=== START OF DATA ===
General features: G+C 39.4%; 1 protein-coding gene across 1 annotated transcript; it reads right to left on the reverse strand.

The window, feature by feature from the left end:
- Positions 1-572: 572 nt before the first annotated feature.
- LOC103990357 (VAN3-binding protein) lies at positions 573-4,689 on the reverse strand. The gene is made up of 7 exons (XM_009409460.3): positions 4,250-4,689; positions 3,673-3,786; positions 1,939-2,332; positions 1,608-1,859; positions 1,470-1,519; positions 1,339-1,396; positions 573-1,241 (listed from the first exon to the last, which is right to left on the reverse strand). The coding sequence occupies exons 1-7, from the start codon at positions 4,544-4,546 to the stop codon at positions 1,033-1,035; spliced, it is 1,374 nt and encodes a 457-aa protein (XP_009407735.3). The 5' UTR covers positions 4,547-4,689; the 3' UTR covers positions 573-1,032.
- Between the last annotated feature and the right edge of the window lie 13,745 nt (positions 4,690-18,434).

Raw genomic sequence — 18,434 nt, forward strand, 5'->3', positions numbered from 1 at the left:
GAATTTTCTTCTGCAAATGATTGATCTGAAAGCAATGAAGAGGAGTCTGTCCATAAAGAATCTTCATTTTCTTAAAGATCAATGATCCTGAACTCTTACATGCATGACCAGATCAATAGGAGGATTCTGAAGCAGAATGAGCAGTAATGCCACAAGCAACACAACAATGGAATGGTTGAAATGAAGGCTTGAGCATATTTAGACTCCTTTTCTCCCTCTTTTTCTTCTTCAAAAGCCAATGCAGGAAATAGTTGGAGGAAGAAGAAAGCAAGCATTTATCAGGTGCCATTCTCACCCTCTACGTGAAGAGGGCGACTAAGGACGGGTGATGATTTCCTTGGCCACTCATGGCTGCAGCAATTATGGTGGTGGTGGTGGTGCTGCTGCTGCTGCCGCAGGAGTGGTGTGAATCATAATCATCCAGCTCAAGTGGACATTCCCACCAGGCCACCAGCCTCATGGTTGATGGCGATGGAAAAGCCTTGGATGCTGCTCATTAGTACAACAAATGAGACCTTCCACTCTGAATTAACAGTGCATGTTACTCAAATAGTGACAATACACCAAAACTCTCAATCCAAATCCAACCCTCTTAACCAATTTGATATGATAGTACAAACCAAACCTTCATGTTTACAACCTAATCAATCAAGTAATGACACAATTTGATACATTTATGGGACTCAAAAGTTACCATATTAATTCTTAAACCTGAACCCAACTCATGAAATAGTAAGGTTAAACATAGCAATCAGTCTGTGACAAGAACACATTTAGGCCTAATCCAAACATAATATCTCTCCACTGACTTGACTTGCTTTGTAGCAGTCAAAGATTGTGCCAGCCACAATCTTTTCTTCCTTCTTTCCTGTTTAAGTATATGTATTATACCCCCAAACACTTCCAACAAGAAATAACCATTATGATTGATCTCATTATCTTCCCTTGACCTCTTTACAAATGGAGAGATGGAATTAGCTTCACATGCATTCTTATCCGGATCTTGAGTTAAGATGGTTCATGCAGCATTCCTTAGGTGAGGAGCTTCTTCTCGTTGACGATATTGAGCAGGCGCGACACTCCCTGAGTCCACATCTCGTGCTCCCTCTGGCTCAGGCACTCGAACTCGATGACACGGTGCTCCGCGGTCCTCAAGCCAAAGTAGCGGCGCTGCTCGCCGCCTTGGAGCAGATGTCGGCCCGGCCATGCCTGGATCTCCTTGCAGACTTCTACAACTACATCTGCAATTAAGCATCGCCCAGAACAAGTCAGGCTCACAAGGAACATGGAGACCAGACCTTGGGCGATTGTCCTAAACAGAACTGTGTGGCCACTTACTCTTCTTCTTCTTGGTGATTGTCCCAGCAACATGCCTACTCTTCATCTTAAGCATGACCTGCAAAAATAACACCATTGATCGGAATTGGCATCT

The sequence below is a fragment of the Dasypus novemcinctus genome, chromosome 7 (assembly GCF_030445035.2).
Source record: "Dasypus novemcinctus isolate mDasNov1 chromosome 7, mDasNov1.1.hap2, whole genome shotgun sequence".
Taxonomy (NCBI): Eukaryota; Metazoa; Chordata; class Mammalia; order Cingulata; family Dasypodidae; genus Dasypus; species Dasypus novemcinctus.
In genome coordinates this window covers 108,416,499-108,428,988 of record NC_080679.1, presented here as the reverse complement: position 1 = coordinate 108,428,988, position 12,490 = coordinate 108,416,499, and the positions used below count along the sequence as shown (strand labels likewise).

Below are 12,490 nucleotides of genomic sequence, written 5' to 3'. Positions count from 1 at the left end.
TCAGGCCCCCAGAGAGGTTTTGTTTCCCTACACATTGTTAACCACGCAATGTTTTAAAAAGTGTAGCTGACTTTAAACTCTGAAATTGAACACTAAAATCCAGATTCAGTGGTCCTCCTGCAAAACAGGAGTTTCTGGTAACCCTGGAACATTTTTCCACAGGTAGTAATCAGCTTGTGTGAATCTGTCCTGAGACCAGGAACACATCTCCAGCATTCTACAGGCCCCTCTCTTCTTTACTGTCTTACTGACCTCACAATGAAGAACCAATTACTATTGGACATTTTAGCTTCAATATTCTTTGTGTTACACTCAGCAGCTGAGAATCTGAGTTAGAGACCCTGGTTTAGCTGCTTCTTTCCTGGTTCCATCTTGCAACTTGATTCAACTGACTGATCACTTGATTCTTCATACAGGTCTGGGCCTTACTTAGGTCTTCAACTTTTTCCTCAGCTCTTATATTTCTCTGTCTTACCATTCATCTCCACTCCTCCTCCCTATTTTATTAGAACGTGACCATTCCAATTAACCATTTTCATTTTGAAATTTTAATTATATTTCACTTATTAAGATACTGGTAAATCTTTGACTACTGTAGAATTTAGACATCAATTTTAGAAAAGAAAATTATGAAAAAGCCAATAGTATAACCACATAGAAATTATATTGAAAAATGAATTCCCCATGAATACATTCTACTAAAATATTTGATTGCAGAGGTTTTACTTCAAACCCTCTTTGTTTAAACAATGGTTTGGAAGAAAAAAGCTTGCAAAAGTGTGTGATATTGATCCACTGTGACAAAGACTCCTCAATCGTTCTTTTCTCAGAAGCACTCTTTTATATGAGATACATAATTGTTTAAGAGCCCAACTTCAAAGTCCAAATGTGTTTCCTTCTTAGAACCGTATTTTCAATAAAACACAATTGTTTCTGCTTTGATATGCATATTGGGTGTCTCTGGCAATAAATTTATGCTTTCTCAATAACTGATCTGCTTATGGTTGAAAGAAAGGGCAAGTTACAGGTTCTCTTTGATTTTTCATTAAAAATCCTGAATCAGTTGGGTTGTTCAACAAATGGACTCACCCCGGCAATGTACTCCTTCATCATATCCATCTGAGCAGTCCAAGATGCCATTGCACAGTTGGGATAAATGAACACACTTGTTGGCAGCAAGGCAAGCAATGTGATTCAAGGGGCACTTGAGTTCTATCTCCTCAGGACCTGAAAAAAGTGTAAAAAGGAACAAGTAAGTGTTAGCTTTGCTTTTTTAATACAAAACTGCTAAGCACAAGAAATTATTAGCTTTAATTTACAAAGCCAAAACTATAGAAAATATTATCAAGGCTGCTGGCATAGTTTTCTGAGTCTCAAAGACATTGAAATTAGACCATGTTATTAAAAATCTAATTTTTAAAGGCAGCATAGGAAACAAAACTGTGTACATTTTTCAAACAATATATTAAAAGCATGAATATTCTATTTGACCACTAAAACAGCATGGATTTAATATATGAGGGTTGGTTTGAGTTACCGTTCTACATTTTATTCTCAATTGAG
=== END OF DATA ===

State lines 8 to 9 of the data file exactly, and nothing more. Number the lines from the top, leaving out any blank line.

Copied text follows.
The sequence below is a fragment of the Dasypus novemcinctus genome, chromosome 7 (assembly GCF_030445035.2).
Source record: "Dasypus novemcinctus isolate mDasNov1 chromosome 7, mDasNov1.1.hap2, whole genome shotgun sequence".